6 – Boko Boko
Nestled in the woods, summoning ravers with a wave laser light display is The Shack. Venturing in, we are met by a takeover from progressive trio Boko! Boko! This gender inclusive collective spin tunes from Africa, The Caribbean and South America and consist of MINA, Tash LC and Juba (aka DJ Chin). Respectively providing an electric, lively and liberating set, they soon got the dance floor shaking as shapes were being thrown in every direction; Hus’ ‘Did You See’ being a particular highlight.
7 – Resis’Dance
Ever thought you could have fun AND combat social justice? Well, London-based female, trans and non-binary events collective Resis’dance are doing just that. Hosting the silent disco in the early hours of Sunday morning, this creative powerhouse is about having a good time, jumping over barriers under-represented groups have to climb over daily, and learning that there are people out there committed to breaking them down. This isn’t a transient trend or a fashionable Instagram account, this is a political organisation that prioritise the voices of women of colour, working class women and trans women, actively shaping a forward moving and thinking environment within the music industry. The overwhelming equality prevalent at this festival is astounding. Everywhere is about collaboration, inclusion and acceptance.
8 – Juke Box Jam
The Steez Cafe is a place to nurture creativity. Borne of the Steez family, based in South East London, the collective holds an aim of sharing and expressing unconventional artistry, it’s ‘the place where it all goes down’. Jams and poetry slams encapsulate the day, with the Open Decks Juke Box Jam session from 11am – 1pm particularly catching my attention. Minus fear of judgement, anyone is welcome to share their fave tracks with the festival, trying their hand at DJing. Some gather just to practice, encourage their friends, or give it a first shot; it’s another great testament to the confidence boost Brainchild gives the music and arts industries.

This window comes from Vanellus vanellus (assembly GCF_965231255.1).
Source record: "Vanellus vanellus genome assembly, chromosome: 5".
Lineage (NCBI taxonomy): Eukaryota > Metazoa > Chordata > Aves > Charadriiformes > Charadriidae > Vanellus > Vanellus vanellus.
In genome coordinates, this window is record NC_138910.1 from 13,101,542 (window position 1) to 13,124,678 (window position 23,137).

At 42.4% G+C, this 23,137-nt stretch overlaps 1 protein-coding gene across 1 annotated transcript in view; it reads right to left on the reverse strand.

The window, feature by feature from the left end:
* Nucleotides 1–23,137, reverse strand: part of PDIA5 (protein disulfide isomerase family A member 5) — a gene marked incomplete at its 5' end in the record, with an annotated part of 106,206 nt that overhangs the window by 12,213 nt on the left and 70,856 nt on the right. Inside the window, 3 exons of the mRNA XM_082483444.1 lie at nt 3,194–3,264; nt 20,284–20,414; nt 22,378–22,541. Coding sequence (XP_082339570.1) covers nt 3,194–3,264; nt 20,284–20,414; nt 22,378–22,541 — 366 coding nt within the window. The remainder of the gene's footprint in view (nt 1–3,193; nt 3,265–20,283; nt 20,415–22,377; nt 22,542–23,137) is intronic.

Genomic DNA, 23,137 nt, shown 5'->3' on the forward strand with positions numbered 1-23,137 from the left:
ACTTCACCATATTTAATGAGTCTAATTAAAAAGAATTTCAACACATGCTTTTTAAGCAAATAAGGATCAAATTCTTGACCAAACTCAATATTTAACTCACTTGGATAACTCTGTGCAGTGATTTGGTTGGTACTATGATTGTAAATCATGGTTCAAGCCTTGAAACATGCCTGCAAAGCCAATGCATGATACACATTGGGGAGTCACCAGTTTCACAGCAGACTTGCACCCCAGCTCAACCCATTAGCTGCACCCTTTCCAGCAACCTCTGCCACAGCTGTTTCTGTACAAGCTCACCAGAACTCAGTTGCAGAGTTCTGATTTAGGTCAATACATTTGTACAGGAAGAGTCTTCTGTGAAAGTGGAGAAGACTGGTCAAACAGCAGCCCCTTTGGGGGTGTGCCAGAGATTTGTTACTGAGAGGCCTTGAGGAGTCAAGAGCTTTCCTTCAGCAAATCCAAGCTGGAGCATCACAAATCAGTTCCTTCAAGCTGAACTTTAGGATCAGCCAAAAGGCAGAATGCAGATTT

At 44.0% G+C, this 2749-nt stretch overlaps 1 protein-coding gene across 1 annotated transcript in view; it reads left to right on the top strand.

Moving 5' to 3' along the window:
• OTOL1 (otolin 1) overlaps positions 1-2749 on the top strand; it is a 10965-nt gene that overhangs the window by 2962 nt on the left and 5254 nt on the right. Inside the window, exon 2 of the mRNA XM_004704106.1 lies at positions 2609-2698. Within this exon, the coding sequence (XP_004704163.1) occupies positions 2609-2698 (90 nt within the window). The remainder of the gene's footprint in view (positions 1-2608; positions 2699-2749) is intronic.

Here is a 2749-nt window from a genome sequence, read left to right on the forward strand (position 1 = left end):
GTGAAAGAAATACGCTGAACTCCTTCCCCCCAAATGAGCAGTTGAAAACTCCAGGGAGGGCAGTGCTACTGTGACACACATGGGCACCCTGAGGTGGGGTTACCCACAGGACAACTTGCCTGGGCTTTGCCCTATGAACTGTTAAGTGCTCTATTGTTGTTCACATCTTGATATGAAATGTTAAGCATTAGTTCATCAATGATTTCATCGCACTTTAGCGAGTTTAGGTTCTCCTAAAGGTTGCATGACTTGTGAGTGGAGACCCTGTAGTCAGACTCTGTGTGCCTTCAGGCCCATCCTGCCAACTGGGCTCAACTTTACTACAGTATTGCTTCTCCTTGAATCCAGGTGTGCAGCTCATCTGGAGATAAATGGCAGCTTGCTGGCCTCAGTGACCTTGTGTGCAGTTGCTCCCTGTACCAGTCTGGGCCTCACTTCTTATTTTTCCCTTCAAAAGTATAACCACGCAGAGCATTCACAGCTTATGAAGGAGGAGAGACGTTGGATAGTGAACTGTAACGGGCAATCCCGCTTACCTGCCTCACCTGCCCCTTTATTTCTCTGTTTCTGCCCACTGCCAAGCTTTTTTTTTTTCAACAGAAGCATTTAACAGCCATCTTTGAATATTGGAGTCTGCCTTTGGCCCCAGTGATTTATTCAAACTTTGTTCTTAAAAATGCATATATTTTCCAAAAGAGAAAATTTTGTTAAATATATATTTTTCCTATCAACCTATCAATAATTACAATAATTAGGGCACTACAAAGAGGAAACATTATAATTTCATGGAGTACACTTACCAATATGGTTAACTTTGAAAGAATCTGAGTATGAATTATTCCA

9 – Cosmo Pyke
Dreamy Neo-Soul from Cosmo Pyke underscores the Sunday afternoon. Showcasing refreshingly care-free lyrics and languid rhythms, a chronic feeling of bliss remains around the Brain stage. The blunt and socially aware singer dazzles us with his laid back demeanour, effortlessly oscillating between time signatures and charmingly off beat melodies as he shares with us his latest EP, ‘Just Cosmo’.
10 – Disco Bra Making Workshop
And just when I thought I’d seen it all, at midpoint of the weekend, the perfect pick me up came in the form of a free Disco Bra making workshop. Glitter and bras; two things I could not live without. There really isn’t anything this festival has to offer.
Brainchild is a magical festival. The fact that the only thing I am left frustrated by is that there is so much I know I missed, is MAD. In such a small space the amount of creativity buzzing is admirable. I can’t wait to see what this community will inspire in years to follow. Thank you to everyone who built, managed, programmed and performed at this intricate wonder of a festival. ‘The Arts’ is not as lack lustre, depressing or downtrodden as we may think. Despite cuts being made, it is commitment from the brains behind Brainchild which ignite positivity within creative communities. Millennial artists are grafters, educators and all-embracing; Brainchild being where it all begins.
All images courtesy of Hollie Fernando